Like the other raised atolls, Mitiaro has a close reef, no large beaches, a ring of makatea and a centre of more fertile land. At just 250, its population is one of the smallest in the Cook Islands.

Every island is in some way distinctive, however, and in Mitiaro's case its singularity lies within the two lakes - Rotonui (Big Lake) and Rotoiti (Small Lake) - which are a little way inland on the eastern side of the island. These are the only sizeable freshwater lakes in the Cook Islands.

The lakes are home to prawns and eels, both a delicacy, but particularly the eels, which are called itiki. The edges of the lakes are sedgy and uninviting, the water brown and brackish, but the eels which are caught in the water are delicious, their flesh pink and full of flavour.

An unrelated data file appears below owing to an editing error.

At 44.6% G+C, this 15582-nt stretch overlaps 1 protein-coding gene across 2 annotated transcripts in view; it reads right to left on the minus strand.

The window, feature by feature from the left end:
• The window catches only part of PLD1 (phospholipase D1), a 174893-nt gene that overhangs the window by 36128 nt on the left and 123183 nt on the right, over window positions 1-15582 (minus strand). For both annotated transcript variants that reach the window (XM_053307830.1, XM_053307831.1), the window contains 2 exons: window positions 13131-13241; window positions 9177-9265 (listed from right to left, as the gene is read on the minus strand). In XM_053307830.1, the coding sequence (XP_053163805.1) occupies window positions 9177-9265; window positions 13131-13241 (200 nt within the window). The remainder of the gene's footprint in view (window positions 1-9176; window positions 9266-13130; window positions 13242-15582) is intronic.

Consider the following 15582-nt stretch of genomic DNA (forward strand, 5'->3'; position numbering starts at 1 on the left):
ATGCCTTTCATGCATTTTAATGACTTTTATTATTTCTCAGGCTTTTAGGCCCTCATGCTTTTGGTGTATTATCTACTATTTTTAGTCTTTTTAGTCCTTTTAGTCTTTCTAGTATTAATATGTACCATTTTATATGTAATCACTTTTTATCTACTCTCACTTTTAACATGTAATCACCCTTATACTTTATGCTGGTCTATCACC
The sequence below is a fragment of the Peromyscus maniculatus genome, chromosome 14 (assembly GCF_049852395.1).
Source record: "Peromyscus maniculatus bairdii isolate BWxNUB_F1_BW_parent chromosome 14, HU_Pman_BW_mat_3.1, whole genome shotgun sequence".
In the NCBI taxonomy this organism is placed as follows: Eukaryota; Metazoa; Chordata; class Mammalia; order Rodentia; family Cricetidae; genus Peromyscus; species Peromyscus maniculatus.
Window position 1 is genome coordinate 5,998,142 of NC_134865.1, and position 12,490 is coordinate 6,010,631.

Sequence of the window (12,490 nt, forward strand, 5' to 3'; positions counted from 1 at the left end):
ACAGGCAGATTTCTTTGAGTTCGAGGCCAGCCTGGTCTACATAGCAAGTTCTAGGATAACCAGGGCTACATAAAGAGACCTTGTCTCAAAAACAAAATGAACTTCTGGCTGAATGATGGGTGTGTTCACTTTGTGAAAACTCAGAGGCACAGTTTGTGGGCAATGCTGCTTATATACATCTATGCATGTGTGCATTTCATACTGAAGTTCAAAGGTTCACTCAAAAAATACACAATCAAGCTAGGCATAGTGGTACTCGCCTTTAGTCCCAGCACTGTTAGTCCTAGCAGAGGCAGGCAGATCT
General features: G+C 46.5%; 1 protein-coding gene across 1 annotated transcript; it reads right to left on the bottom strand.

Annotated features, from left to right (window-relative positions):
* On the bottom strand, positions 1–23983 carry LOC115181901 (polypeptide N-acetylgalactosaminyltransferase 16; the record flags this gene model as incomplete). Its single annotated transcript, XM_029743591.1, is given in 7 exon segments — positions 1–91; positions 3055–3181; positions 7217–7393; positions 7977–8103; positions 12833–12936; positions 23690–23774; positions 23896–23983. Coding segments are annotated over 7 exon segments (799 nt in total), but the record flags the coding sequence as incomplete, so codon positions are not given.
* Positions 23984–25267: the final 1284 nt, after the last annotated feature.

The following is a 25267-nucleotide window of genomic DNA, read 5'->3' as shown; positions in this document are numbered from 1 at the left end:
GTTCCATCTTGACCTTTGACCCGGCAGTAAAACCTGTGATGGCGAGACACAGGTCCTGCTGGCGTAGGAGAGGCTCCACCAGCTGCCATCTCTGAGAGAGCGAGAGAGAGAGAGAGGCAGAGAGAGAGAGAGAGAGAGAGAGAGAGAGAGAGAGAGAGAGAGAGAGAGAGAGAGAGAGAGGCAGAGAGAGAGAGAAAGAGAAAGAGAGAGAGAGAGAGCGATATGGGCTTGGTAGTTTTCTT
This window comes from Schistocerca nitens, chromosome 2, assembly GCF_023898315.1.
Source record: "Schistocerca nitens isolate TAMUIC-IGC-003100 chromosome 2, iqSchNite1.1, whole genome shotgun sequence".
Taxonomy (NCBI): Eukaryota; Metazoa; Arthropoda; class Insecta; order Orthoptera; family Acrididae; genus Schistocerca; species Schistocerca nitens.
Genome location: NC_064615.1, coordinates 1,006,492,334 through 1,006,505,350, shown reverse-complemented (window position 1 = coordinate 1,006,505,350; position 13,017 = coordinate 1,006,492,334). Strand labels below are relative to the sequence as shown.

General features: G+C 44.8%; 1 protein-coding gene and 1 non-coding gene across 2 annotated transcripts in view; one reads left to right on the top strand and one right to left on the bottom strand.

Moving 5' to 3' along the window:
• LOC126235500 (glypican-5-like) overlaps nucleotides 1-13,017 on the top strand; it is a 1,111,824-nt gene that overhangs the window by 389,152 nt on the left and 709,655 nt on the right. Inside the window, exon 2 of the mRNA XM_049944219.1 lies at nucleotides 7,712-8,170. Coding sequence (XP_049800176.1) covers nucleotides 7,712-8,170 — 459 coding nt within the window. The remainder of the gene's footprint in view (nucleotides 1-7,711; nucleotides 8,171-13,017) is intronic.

Itiki is like caviar to the Cook Islanders.
Mitiaro Caves
freshwater cave

Eels always return to the sea to spawn, so it can be assumed that the itiki of Mitiaro find their way to the surrounding sea through subterranean channels. Not even an eel could negotiate the razor-sharp rock of the makatea without grievous injury to itself.

Mitiaro eels, like eels everywhere, move in mysterious ways. But whatever the route they take,
the itiki elvers return eventually to the twin lakes of Mitiaro, to fatten there and be harvested for consumption.

Two flights per week from Rarotonga and small guest lodges make visits to Mitiaro possible for tourists.

  Mitiaro from the Air
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